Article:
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Chess Tattoo

Chess Tattoo

Dec 14, 2008, 8:48 PM 30,788 Reads 12 Comments

In a local shopping centre the other day I saw a rather large girl in a low-cut dress. She had a treble clef and a couple of quavers tattooed on her breast. She had good skin tone and colour, and in spite of her weight the tattoo was attractive—but I couldn't help wondering what it would look like if she kept eating. Would those few notes expand into a full length symphony?

Tattoos appear to be in vogue at present and while some look great, others do not. Sometimes I wonder if tattoos are the result of graffiti vandals turning their own bodies into a living canvas.

The guy in the photograph does appear to have been a little too enthusiastic but he'd be handy to have around if you needed a chess board to explain your latest brilliancy to a friend.

In spite of such permanent disfigurement, support for tattoos sometimes comes from the unlikeliest places. It was no less a personage than Major Charles Emerson Winchester III who said, “Tattoos are the common man's way of investing in art.” (OK, scriptwriter Burt Prelutsky penned the thought but it was Charles who voiced it.)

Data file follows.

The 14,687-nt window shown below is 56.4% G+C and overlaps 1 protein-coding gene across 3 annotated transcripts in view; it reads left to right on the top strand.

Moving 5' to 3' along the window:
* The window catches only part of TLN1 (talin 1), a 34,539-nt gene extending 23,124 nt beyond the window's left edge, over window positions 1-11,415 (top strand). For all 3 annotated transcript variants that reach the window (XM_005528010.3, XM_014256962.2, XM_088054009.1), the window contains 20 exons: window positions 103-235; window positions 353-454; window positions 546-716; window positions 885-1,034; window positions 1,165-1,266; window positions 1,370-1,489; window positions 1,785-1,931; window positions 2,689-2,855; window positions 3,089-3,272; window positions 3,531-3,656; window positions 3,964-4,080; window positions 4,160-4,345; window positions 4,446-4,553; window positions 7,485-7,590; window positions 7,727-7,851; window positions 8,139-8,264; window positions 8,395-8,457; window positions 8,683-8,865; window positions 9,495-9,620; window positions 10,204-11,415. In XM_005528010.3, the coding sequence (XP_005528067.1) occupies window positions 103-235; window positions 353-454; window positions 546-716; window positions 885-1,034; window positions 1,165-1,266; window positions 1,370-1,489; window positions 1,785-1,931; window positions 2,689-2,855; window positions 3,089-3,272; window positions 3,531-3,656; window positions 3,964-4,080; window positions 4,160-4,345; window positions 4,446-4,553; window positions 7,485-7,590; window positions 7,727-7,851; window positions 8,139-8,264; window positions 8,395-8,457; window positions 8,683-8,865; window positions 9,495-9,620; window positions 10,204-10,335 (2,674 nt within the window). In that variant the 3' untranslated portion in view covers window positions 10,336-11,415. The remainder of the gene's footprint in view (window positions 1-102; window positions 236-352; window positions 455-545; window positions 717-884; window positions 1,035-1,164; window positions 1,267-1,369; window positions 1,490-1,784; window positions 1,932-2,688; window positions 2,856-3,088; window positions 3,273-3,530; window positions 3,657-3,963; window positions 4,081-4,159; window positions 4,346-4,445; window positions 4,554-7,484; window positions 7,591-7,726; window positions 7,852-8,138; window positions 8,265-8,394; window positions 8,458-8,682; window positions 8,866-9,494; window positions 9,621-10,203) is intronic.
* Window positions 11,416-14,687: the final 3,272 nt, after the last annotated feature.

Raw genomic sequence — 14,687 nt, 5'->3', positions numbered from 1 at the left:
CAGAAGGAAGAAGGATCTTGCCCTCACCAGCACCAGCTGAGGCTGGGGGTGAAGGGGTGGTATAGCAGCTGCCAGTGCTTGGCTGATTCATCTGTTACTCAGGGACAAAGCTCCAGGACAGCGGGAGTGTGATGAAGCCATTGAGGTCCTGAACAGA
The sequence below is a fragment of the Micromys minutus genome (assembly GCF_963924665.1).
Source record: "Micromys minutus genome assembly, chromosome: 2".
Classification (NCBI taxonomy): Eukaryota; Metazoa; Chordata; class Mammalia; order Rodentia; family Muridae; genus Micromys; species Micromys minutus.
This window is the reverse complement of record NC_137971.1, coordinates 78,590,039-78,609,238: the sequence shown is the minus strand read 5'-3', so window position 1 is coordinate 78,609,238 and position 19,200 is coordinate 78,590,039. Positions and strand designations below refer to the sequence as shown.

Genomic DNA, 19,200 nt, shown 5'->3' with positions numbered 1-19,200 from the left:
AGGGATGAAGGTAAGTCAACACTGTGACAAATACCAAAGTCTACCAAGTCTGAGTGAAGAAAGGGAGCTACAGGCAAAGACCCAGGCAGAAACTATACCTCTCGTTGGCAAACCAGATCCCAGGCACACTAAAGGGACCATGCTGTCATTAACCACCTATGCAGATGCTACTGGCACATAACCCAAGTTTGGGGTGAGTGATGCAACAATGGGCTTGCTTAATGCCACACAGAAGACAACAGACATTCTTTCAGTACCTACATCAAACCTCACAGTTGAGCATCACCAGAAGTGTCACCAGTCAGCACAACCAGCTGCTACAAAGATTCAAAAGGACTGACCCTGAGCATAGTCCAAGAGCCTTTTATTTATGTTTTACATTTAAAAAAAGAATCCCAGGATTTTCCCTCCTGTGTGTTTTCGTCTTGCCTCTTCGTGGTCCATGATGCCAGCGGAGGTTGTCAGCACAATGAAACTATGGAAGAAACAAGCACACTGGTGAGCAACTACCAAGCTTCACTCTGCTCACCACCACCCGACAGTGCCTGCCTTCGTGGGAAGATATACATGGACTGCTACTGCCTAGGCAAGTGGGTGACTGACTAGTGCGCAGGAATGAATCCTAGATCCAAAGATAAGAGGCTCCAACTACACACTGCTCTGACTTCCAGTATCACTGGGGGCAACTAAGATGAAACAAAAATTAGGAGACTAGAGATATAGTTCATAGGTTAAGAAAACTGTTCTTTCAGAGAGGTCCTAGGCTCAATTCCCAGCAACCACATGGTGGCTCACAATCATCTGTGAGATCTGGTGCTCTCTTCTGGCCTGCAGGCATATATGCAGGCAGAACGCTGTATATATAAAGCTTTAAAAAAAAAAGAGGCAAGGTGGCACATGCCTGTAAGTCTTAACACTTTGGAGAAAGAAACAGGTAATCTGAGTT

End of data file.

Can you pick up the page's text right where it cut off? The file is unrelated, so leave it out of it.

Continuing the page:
We've all noticed that chess is used in the movies to give the impression that one character or another is smarter than the average bear and, if that's the public conception we might consider getting a chess tattoo to show that we're pretty smart ourselves. Even if we're not!

What image would you choose? The knight has a lot of panache and is a universal favourite, but that's already been done to death. What about a beautiful chess player like Kateryna Lahno or Alexandra Kosteniuk? That's a bit sexist, and unless you're planning to have a mini-biography penned alongside the face, there wouldn't be much point.

Then what about a winning position from one of our games? It couldn't be too complex or we'd end up looking like the guy with the chequered head. My favourite memory would be a game I won under tournament conditions last year against a WIM. I stuffed the score sheet but the final position was very much like this:

But it wasn't much of a finish. Black's flag fell while she was wondering how to stop me sacrificing the exchange. Was it a game to be proud of? Not really. With 600 rating points between us she assumed she only had to push the pieces around to win and took me a little too casually. I didn't win—she lost. OK, scrap that idea.

So, after much deliberation, I've decided that there's a way to get a chess tattoo that is not only free, but has the potential to make money. I'm going to get Erik to sponsor me for a chess.com logo—complete with green pawn—and then I'll ask for a commission for anybody I sign up because of it.

On the other hand, I may just wear my chess.com T-shirt.

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